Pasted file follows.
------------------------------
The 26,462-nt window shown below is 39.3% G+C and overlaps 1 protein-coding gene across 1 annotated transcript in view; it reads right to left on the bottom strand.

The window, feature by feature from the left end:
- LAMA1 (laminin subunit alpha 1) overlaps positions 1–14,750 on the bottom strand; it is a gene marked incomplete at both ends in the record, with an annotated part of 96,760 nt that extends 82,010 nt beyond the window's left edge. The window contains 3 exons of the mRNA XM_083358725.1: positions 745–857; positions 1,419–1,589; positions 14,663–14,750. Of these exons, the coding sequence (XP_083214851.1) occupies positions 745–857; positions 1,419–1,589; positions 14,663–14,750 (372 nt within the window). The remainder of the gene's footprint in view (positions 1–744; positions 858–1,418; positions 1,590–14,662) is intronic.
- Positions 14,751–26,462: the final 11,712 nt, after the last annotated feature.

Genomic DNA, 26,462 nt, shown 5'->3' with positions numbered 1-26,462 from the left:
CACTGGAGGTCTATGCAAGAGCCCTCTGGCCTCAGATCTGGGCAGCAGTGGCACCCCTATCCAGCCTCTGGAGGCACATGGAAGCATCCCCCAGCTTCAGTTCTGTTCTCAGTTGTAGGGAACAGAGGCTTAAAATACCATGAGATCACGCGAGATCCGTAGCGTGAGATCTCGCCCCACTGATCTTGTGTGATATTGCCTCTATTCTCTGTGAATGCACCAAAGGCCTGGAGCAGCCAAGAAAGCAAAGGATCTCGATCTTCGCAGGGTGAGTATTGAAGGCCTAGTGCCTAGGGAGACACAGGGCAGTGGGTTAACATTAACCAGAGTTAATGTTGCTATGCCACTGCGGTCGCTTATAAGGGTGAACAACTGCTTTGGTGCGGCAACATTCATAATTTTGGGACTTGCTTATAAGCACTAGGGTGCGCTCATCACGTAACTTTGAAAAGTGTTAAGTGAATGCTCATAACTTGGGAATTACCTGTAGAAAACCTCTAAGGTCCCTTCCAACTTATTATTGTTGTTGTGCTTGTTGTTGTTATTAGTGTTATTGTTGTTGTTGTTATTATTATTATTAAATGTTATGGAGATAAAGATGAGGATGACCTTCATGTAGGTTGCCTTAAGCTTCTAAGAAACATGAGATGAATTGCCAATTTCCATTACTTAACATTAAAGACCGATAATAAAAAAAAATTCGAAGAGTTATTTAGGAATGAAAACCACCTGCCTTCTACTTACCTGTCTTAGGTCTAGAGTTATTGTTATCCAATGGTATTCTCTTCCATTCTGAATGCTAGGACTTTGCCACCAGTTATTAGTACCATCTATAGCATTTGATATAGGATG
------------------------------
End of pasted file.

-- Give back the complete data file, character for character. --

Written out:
The 26,462-nt window shown below is 39.3% G+C and overlaps 1 protein-coding gene across 1 annotated transcript in view; it reads right to left on the bottom strand.

The window, feature by feature from the left end:
- LAMA1 (laminin subunit alpha 1) overlaps positions 1–14,750 on the bottom strand; it is a gene marked incomplete at both ends in the record, with an annotated part of 96,760 nt that extends 82,010 nt beyond the window's left edge. The window contains 3 exons of the mRNA XM_083358725.1: positions 745–857; positions 1,419–1,589; positions 14,663–14,750. Of these exons, the coding sequence (XP_083214851.1) occupies positions 745–857; positions 1,419–1,589; positions 14,663–14,750 (372 nt within the window). The remainder of the gene's footprint in view (positions 1–744; positions 858–1,418; positions 1,590–14,662) is intronic.
- Positions 14,751–26,462: the final 11,712 nt, after the last annotated feature.

Genomic DNA, 26,462 nt, shown 5'->3' with positions numbered 1-26,462 from the left:
CACTGGAGGTCTATGCAAGAGCCCTCTGGCCTCAGATCTGGGCAGCAGTGGCACCCCTATCCAGCCTCTGGAGGCACATGGAAGCATCCCCCAGCTTCAGTTCTGTTCTCAGTTGTAGGGAACAGAGGCTTAAAATACCATGAGATCACGCGAGATCCGTAGCGTGAGATCTCGCCCCACTGATCTTGTGTGATATTGCCTCTATTCTCTGTGAATGCACCAAAGGCCTGGAGCAGCCAAGAAAGCAAAGGATCTCGATCTTCGCAGGGTGAGTATTGAAGGCCTAGTGCCTAGGGAGACACAGGGCAGTGGGTTAACATTAACCAGAGTTAATGTTGCTATGCCACTGCGGTCGCTTATAAGGGTGAACAACTGCTTTGGTGCGGCAACATTCATAATTTTGGGACTTGCTTATAAGCACTAGGGTGCGCTCATCACGTAACTTTGAAAAGTGTTAAGTGAATGCTCATAACTTGGGAATTACCTGTAGAAAACCTCTAAGGTCCCTTCCAACTTATTATTGTTGTTGTGCTTGTTGTTGTTATTAGTGTTATTGTTGTTGTTGTTATTATTATTATTAAATGTTATGGAGATAAAGATGAGGATGACCTTCATGTAGGTTGCCTTAAGCTTCTAAGAAACATGAGATGAATTGCCAATTTCCATTACTTAACATTAAAGACCGATAATAAAAAAAAATTCGAAGAGTTATTTAGGAATGAAAACCACCTGCCTTCTACTTACCTGTCTTAGGTCTAGAGTTATTGTTATCCAATGGTATTCTCTTCCATTCTGAATGCTAGGACTTTGCCACCAGTTATTAGTACCATCTATAGCATTTGATATAGGATG